Brasilia History, Brazil
The city of Brasilia, the majestic capital of Brazil, is a fine example of tasteful modern architecture. The city lies on the Planato Central, a plateau in the Central-Western region of the country. Although Brasilia is a very young city, it was declared a World Heritage Site. The city’s main advantages are its masterful urban planning and its beautiful architecture, which draw quite a large number of tourists every year. Not only architecture aficionados are coming to spend their holidays in Brasilia, regular tourists are also in for a good time. Brasilia is among the top most visited cities in Brasilia, although it is placed after popular destinations such as Sao Paulo, Rio, or the nearby Goiania. This Brasilia History Guide briefly describes the major events in the history of this intriguing city.
Brasilia History Guide - Foundation
Although Brasilia is referred to as a city, this expression is somewhat incorrect. Although most cities in Brazil are municipalities, Brasilia does not have this status. In fact, Brasilia is one of a kind. It did not exist until 1960, but it has been planned for nearly two centuries. In 1823, José Bonifácio de Andrade e Silva, one of Brazil’s national heroes, proposed to move the capital from Rio de Janeiro to a more sheltered region, less exposed to attacks. For a century, the city remained just a clever but improbable plan. In 1922, however, the first stone of Brasilia was laid in the Planato Central.
Brasilia History Guide - Construction
The president of Brazil, Juscelino Kubitschek, initiated an urbanization plan for Brasilia, called the Company of Urbanization of the New Capital, or NOVOCAP. The person in charge of the project was Oscar Niemeyer, a young and promising architect. Urbanist Lúcio Costawon the public contest with his groundbreaking design, the Plano Piloto. The president, whose motto was “fifty years in five”, did all he could to make the city one of the hallmarks of Brazil’s economic soar. He preferred to have highways built instead of railways, and invited some major American car producers to open branches in the new city. Kubitschek insisted that the city should be inaugurated during his term, so Brasilia was officially declared the capital of Brazil in 1960, before it was even completed. This Brasilia History Guide recommends that you visit the Juscelino Kubitschek Memorial, dedicated to the life and work of the city's founder.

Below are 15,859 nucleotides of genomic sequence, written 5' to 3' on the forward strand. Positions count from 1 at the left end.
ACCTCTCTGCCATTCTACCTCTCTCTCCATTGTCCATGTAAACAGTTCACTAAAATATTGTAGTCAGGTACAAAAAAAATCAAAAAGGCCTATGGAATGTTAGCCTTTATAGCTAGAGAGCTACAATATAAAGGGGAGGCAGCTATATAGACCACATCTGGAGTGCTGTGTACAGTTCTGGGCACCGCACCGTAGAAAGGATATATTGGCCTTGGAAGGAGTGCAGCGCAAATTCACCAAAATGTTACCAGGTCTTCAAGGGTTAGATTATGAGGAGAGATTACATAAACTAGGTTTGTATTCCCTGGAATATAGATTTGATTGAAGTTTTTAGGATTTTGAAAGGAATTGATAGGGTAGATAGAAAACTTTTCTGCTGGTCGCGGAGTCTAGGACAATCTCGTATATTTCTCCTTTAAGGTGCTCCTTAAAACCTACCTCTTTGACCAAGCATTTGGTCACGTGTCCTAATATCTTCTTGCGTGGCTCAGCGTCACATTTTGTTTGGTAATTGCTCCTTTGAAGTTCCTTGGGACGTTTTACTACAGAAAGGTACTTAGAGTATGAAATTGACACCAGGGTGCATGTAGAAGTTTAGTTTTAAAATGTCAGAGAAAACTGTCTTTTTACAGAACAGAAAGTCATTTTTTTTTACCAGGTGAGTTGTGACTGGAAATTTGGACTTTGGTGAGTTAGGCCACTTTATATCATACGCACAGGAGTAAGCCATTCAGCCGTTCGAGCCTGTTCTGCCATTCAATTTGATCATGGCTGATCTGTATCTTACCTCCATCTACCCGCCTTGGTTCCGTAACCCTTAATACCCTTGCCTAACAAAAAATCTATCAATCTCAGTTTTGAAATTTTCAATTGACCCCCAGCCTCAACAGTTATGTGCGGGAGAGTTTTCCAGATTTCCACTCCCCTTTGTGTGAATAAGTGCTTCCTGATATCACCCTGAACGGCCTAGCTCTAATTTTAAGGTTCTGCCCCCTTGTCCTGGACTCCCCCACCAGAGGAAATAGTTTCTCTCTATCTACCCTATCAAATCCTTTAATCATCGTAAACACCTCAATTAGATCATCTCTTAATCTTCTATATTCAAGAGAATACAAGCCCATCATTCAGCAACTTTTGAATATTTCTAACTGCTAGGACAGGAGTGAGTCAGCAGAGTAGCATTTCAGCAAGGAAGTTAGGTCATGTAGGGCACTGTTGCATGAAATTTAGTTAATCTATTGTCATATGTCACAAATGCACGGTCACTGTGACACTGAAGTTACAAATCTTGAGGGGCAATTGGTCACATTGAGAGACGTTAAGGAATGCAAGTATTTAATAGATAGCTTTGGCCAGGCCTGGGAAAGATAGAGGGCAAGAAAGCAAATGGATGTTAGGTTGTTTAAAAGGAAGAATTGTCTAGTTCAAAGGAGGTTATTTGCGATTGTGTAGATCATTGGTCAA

Brasilia History Guide - The City Today
Since its inauguration, Brasilia has known a surge of growth that was not foreseen by its planners. The city was designed as the headquarters for governmental institutions, but people from the surrounding satellite cities migrated to Brasilia in hope of finding better career opportunities. Workers from the surrounding areas, who helped build the cities, stayed on even after the construction was finished. These candangos, as they were called, had a major contribution to the expansion of the city. In 1987, UNESCO declared Brasilia a World Heritage Site. Although nowadays Brasilia is still being criticized for being too artificial, organized and devoid of the human element, the city is definitely worth visiting.
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